Bucharest has no more intensive care beds for the coronavirus patients. Authorities have announced they will supplement the ICU capacity.
The Romanian healthcare system has been under huge pressure for months, and great efforts have been made to assist all people infected with Covid-19. It is not only the big number of patients that burdens the system, but also a number of systemic problems that have been left unsolved for years.
The intensive care units in Bucharest can no longer take in patients, so a big number of people infected with Covid-19, who are in a serious condition, have been transferred to hospitals in Moldavia, northeastern Romania, by plane. Bucharest has been, for weeks, the Romanian city that reported most coronavirus cases. PM Ludovic Orban has announced that the intensive care capacity in Bucharest will be increased next week by 47 beds, 30 of them at a private hospital and 17 at public hospitals. However, it is not only the capital city that is faced with a shortage of intensive care beds.
There is also another pressing problem - that of insufficient staff. In the south-western county of Mehedinti, which has reported a record number of new infections in the past few days, doctors say there are times when patients in a serious condition are being brought by turn to the ICU, to receive oxygen. Doctors have once again called on people to respect the social distance and wear a mask.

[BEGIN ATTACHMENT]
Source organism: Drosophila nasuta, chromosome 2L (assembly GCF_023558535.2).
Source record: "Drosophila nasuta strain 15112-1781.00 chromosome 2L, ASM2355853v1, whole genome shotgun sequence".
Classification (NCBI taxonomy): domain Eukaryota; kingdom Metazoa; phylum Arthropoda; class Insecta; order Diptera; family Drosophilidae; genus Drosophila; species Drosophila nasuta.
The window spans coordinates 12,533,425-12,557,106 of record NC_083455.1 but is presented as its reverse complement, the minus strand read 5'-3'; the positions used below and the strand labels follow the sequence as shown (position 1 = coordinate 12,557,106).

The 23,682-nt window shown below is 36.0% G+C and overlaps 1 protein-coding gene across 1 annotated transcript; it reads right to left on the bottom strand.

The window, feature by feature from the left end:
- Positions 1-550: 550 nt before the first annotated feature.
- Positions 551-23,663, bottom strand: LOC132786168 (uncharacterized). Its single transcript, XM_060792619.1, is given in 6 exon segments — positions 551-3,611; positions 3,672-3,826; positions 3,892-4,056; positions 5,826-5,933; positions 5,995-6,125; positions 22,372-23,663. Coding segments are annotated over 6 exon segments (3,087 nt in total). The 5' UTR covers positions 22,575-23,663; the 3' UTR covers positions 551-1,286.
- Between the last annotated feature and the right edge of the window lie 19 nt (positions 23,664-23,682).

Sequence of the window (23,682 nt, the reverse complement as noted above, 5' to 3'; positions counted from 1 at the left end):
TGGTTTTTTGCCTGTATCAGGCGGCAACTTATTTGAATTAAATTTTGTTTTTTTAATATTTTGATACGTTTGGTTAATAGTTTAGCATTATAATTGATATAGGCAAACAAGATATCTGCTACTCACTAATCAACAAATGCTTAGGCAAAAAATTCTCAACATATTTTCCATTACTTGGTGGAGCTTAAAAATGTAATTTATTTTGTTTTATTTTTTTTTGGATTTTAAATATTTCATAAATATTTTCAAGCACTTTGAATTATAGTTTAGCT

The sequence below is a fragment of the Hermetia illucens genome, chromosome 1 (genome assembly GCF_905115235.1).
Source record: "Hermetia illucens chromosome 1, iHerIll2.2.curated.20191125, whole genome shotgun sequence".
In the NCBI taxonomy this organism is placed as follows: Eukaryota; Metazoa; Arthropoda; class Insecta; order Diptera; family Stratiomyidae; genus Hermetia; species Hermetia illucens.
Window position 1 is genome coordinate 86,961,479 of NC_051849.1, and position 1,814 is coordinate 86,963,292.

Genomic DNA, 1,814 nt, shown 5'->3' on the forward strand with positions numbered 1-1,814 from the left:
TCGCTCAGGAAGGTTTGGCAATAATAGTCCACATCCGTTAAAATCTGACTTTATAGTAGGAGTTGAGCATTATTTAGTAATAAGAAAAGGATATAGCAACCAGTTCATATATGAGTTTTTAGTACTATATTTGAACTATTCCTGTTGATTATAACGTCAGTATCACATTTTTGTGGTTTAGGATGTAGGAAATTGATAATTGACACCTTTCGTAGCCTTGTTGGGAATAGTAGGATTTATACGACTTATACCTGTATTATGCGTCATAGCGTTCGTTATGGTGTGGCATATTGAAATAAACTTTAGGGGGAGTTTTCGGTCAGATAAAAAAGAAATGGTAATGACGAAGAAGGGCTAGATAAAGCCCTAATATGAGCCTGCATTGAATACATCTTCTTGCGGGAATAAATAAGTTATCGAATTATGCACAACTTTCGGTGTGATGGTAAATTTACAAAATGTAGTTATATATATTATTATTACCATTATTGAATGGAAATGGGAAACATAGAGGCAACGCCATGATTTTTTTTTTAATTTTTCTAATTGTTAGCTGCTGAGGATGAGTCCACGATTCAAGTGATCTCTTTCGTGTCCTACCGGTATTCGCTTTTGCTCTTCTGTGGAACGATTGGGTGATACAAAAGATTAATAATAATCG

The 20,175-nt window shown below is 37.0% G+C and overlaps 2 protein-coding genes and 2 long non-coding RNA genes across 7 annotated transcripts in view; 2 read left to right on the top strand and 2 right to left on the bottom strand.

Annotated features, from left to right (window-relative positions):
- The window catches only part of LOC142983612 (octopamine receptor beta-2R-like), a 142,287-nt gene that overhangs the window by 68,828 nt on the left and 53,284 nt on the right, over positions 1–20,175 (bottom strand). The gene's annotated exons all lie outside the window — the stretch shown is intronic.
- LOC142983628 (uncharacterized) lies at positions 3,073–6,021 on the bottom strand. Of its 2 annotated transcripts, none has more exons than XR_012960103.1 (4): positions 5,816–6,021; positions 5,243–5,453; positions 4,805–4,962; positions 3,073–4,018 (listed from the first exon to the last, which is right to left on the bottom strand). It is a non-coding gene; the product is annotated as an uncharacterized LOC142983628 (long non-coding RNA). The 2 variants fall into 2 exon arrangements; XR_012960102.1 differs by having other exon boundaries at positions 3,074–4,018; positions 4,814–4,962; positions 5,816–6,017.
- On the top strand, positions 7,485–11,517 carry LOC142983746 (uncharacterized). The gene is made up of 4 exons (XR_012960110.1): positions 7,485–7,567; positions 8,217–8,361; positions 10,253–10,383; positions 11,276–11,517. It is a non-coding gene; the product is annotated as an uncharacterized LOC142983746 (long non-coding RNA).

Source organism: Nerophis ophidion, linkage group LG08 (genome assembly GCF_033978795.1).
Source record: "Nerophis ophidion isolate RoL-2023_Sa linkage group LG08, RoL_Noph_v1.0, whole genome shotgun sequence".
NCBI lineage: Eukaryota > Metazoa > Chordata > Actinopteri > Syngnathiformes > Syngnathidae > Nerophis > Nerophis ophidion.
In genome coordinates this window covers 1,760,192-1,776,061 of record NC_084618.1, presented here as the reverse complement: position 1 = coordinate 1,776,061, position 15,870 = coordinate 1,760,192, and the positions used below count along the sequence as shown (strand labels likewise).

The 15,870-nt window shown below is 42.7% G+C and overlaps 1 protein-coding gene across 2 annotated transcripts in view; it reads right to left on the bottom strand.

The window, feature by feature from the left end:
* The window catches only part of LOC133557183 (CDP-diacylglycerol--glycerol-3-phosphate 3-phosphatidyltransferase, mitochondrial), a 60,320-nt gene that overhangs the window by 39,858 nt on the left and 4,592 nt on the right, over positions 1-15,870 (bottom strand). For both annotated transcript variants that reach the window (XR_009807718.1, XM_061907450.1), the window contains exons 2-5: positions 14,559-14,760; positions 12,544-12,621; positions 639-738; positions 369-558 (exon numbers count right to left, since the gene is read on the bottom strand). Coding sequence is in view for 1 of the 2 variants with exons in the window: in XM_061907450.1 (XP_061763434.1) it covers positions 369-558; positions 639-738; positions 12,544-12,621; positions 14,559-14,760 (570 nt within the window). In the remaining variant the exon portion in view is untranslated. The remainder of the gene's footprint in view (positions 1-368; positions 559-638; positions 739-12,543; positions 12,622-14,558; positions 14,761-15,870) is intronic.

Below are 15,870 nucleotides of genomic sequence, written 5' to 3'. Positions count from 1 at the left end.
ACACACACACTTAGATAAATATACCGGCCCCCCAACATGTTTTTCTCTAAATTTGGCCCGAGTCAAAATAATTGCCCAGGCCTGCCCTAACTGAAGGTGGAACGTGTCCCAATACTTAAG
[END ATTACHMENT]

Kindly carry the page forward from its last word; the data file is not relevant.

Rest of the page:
Another measure taken by the authorities is the adoption of an emergency order regarding telemedicine. Health Minister Nelu Tataru has explained that the legal framework had to be modified to allow the provision of remote clinical services, via real-time two-way communication between the patient and the doctor. Thus, according to the authorities, patients will have easier access to medical services and waiting lists will be shorter. Also, telemedicine can limit the spread of the virus by reducing direct interaction, the authorities also say.
The pandemic has also had a devastating impact on chronic patients in Romania, due to additional pressure on a medical system that was already overwhelmed. This is the conclusion of a report dubbed “The impact of the Covid-19 pandemic on the chronic patients’ access to healthcare services in Romania”. Thus, the number of hospitalisations dropped by 48% in the first half of this year as against the same period of last year. People suffering from HIV – AIDS and diabetes are most affected. Hospitalisation dropped due to the fact that the access of chronic patients to healthcare services was much more difficult in the context of measures taken to contain the spread of the virus. (Translated by Elena Enache)